That these Members meet once a Month, or oftner, at their own Expence, to communicate to each other their Observations, Experiments, &c. to receive, read and consider such Letters, Communications, or Queries as shall be sent from distant Members; to direct the Dispersing of Copies of such Communications as are valuable, to other distant Members, in order to procure their Sentiments thereupon, &c.
That the Subjects of the Correspondence be, All new-discovered Plants, Herbs, Trees, Roots, &c. their Virtues, Uses, &c. Methods of Propagating them, and making such as are useful, but particular to some Plantations, more general. Improvements of vegetable Juices, as Cyders, Wines, &c. New Methods of Curing or Preventing Diseases. All new-discovered Fossils in different Countries, as Mines, Minerals, Quarries, &c. New and useful Improvements in any Branch of Mathematicks. New Discoveries in Chemistry, such as Improvements in Distillation, Brewing, Assaying of Ores, &c. New Mechanical Inventions for saving Labour; as Mills, Carriages, &c. and for Raising and Conveying of Water, Draining of Meadows, &c. All new Arts, Trades, Manufactures, &c. that may be proposed or thought of. Surveys, Maps and Charts of particular Parts of the Sea-coasts, or Inland Countries; Course and Junction of Rivers and great Roads, Situation of Lakes and Mountains, Nature of the Soil and Productions, &c. New Methods of Improving the Breed of useful Animals, Introducing other Sorts from foreign Countries. New Improvements in Planting, Gardening, Clearing Land, &c. And all philosophical Experiments that let Light into the Nature of Things, tend to increase the Power of Man over Matter, and multiply the Conveniencies or Pleasures of Life.
That a Correspondence already begun by some intended Members, shall be kept up by this Society with the Royal Society of London, and with the Dublin Society.
That every Member shall have Abstracts sent him Quarterly, of every Thing valuable communicated to the Society’s Secretary at Philadelphia; free of all Charge except the Yearly Payment hereafter mentioned.
That by Permission of the Postmaster-General, such Communications pass between the Secretary of the Society and the Members, Postage-free.
That for defraying the Expence of such Experiments as the Society shall judge proper to cause to be made, and other contingent Charges for the common Good, every Member send a Piece of Eight per Annum to the Treasurer, at Philadelphia, to form a Common Stock, to be disburs’d by Order of the President with the Consent of the Majority of the Members that can conveniently be consulted thereupon, to such Persons and Places where and by whom the Experiments are to be made, and otherwise as there shall be Occasion; of which Disbursements an exact Account shall be kept, and communicated yearly to every Member.
That at the first Meetings of the Members at Philadelphia, such Rules be formed for Regulating their Meetings and Transactions for the General Benefit, as shall be convenient and necessary; to be afterwards changed and improv’d as there shall be Occasion, wherein due Regard is to be had to the Advice of distant Members.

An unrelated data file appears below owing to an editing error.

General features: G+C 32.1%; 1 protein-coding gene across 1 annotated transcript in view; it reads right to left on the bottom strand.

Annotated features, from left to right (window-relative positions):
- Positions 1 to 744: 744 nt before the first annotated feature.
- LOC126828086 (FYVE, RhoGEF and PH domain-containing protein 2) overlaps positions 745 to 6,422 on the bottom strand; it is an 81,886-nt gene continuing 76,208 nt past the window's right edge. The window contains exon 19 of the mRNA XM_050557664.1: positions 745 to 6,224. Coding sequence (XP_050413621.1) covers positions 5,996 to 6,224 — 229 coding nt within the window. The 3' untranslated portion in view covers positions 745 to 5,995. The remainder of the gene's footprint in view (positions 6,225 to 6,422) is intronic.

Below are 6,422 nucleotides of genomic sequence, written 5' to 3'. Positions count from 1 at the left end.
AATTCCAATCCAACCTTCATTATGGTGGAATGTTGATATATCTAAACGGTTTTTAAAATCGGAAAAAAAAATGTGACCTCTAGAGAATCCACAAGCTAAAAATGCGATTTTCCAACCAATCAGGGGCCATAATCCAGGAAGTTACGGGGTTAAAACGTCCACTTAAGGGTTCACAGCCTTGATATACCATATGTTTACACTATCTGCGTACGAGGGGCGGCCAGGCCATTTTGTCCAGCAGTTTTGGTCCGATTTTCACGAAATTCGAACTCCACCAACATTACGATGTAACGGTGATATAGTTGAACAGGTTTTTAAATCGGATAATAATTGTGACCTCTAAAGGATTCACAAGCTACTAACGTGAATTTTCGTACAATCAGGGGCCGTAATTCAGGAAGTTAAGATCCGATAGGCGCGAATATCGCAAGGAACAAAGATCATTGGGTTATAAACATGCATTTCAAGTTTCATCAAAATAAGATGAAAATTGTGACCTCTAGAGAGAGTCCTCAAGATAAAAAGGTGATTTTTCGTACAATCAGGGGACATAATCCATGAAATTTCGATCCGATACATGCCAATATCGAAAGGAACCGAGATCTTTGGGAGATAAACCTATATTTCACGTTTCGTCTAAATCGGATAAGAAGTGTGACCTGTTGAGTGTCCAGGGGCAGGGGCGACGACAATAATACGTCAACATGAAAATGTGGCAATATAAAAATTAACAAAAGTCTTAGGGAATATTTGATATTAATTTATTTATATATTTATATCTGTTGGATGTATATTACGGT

That at the End of every Year, Collections be made and printed, of such Experiments, Discoveries, Improvements, &c. as may be thought of publick Advantage: And that every Member have a Copy sent him.
That the Business and Duty of the Secretary be, To receive all Letters intended for the Society, and lay them before the President and Members at their Meetings; to abstract, correct and methodize such Papers, &c. as require it, and as he shall be directed to do by the President, after they have been considered, debated and digested in the Society; to enter Copies thereof in the Society’s Books, and make out Copies for distant Members; to answer their Letters by Direction of the President, and keep Records of all material Transactions of the Society, &c.
Benjamin Franklin, the Writer of this Proposal, offers himself to serve the Society as their Secretary, ’till they shall be provided with one more capable.
8. There are transcripts of this document in APS and Royal Society of Arts, London.
9. Par. Text edit., p. 278.
10. John Bartram (1699–1777), a Quaker farmer and self-taught botanist, began a lifelong correspondence with Peter Collinson, the English Quaker botanist, about 1733. Through Collinson he established contact with leading scientists in England and the Continent and became justly famous among them. His published accounts of extensive field trips throughout the West and South, and the botanical garden he established at Kingsessing, near Philadelphia, where he carried on pioneer experiments in hybridization, helped to earn for him Linnaeus’ praise as the greatest contemporary “natural botanist” in the world. George III appointed him Botanist to the King in 1765 with an annual stipend of £50. DAB; Darlington, Memorials; Francis D. West, “John Bartram and the American Philosophical Society,” Pa. Hist., XXIII (1956), 463–6.
The idea for a learned society may have come to Bartram from his friend Cadwallader Colden of New York, who had proposed a similar “Voluntary Society for the advancing of Knowledge” to Dr. William Douglass of Boston in 1728. Colden Paps., I, 272–3. The history of this society of 1743 is clearly and fully related in Brooke Hindle, The Pursuit of Science in Revolutionary America, 1735–1789 (Chapel Hill, N.C., 1956), pp. 67–73, and Carl Van Doren, “The Beginnings of the American Philosophical Society,” APS Proc., LXXXVII (1944), 277–89.
11. Collinson to Bartram, July 10, 1739, Darlington, Memorials, p. 132.
1. This aspect of the Library is developed by Dorothy F. Grimm, “Franklin’s Scientific Institution,” Pa. Hist., XXIII (1956), 437–62.
2. BF to Colden, Nov. 4, 1743, below, p. 387.
3. Bartram’s letter to Colden is written on the back of the folio broadside of the Proposal in Yale Univ. Lib. BF franked the sheet for mailing.
4. Bartram to Colden, April 29, 1744, quoted by West in Pa. Hist., xxiii, 465–6.
5. Bartram to Colden, Oct. 4, 1745, Colden Paps., III, 160; Colden to Bartram, Nov. 7, 1745, Darlington, Memorials, p. 330.